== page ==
June 26, 2012
On Tuesday, June 26 Belgium time the North Atlantic Council, the highest governing body of the U.S.-dominated North Atlantic Treaty Organization military bloc, will take up the issue of Syria under provisions of its founding document that in the past ten and a half years have resulted in military deployments preparatory to and the subsequent waging of full-scale wars.
The ambassadors of the alliance's 28 member states constitute the council, nations whose collective population is 900 million. Its founding members include three nuclear powers - the U.S., Britain and France - the first the self-proclaimed world's sole military superpower.
Until the day before the meeting NATO was to take up a request by member Turkey to hold consultations under the terms of the North Atlantic (Washington) Treaty's Article 4, which allows any member state to call on the entire alliance to respond to alleged threats to its territorial integrity and security.
On June 25, three days after a Turkish F-14 supersonic fighter-bomber was shot down over Syrian waters, Turkey announced that it was going to ask the military alliance to discuss its Article 5, which states that "an armed attack against one or more of them in Europe or North America shall be considered an attack against them all" and commits NATO allies to "assist the Party or Parties so attacked by taking forthwith, individually and in concert with the other Parties, such action as it deems necessary, including the use of armed force..."
Article 5 was invoked for the first and to date only time in October 2001 and is the basis for the deployment of troops from 28 NATO and 22 partner states to Afghanistan over the past decade.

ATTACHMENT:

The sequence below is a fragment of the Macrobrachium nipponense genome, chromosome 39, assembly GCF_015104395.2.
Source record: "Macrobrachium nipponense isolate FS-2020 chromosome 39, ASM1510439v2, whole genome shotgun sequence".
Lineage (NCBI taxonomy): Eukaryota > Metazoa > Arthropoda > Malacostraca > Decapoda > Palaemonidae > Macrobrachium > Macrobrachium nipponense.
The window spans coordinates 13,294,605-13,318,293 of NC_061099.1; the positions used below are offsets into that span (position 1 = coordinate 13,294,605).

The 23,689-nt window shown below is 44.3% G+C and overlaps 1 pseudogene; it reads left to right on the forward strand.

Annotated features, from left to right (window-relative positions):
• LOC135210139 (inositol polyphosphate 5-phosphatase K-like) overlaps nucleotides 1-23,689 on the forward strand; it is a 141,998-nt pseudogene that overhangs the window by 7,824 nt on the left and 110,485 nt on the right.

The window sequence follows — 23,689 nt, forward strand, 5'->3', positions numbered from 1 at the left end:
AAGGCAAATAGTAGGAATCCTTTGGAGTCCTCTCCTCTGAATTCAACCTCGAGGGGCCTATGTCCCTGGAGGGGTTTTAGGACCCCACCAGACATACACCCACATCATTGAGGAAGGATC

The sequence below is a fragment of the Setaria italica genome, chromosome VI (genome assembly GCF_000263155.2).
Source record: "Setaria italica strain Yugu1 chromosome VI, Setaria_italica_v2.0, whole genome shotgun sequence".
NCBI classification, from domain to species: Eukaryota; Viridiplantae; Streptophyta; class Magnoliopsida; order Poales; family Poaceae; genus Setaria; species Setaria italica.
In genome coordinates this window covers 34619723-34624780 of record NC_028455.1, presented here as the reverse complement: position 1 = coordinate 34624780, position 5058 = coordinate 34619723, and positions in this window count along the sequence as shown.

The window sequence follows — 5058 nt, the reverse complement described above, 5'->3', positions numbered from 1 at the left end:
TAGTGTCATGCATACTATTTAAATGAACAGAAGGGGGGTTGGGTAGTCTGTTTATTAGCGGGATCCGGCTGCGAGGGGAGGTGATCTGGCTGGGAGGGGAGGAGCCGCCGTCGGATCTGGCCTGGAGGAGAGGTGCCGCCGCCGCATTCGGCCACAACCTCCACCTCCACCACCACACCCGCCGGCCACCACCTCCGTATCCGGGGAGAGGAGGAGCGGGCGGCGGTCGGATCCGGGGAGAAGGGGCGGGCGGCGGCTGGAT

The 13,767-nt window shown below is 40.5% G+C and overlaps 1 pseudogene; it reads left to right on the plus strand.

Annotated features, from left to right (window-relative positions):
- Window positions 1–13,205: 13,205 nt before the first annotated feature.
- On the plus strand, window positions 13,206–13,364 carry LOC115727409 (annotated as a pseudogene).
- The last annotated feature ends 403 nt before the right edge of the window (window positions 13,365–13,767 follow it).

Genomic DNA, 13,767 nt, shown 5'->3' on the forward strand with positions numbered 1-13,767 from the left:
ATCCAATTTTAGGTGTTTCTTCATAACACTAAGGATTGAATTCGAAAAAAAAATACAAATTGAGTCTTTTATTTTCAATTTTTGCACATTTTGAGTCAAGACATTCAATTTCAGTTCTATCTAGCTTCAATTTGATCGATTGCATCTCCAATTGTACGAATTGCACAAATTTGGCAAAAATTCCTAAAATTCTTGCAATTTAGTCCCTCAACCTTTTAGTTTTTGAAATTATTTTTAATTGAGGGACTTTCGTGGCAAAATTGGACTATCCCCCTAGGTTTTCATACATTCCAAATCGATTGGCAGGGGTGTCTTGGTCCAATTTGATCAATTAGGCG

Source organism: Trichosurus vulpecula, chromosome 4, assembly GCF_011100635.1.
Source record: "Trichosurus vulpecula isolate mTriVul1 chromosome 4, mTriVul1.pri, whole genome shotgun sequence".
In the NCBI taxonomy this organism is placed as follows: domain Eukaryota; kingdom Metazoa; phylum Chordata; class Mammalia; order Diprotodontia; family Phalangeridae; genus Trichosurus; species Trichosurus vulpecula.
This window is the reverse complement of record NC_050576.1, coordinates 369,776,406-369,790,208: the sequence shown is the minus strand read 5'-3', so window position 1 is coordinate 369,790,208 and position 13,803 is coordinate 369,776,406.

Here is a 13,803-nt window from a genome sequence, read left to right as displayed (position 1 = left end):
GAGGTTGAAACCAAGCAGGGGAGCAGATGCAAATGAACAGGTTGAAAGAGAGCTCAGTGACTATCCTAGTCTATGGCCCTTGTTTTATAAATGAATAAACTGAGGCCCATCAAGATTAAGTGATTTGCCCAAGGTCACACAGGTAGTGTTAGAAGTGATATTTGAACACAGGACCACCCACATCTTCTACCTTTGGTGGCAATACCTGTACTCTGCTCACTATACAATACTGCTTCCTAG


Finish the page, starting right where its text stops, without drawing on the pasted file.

Article 4 was first invoked on February 16, 2003, again by the North Atlantic Council and again in relation to Turkey, on the eve of the U.S. and British invasion of Iraq. So-called Operation Display Deterrence was launched as a result and five Patriot interceptor missile batteries, three Dutch and two American, and four Airborne Warning and Control System (AWACS) surveillance aircraft were deployed to Turkey in conjunction with NATO's Integrated and Extended Air Defence System.
NATO, in its own words, deployed "1000 technically advanced and highly capable forces" to run the operation.
The first AWACS aircraft arrived on February 26 and three weeks later the bombardment and invasion of Iraq began. Although Iraq at the time had a population of approximately 25 million and Turkey 70 million, and although Turkey had one of the most formidable militaries in the region while Iraq's had been weakened by the eight-year war with Iran in the 1980s, the U.S. and allied bombing campaign of 1991 and in the interim, and twelve years of crushing sanctions, NATO afterward praised Operation Display Deterrence as having "tested and proved the success of NATO’s military to respond immediately and with appropriate defensive force to a rapidly developing threat against a member of the Alliance."
In what manner a fatally debilitated Iraq had presented Turkey with "a rapidly developing threat" was never specified.
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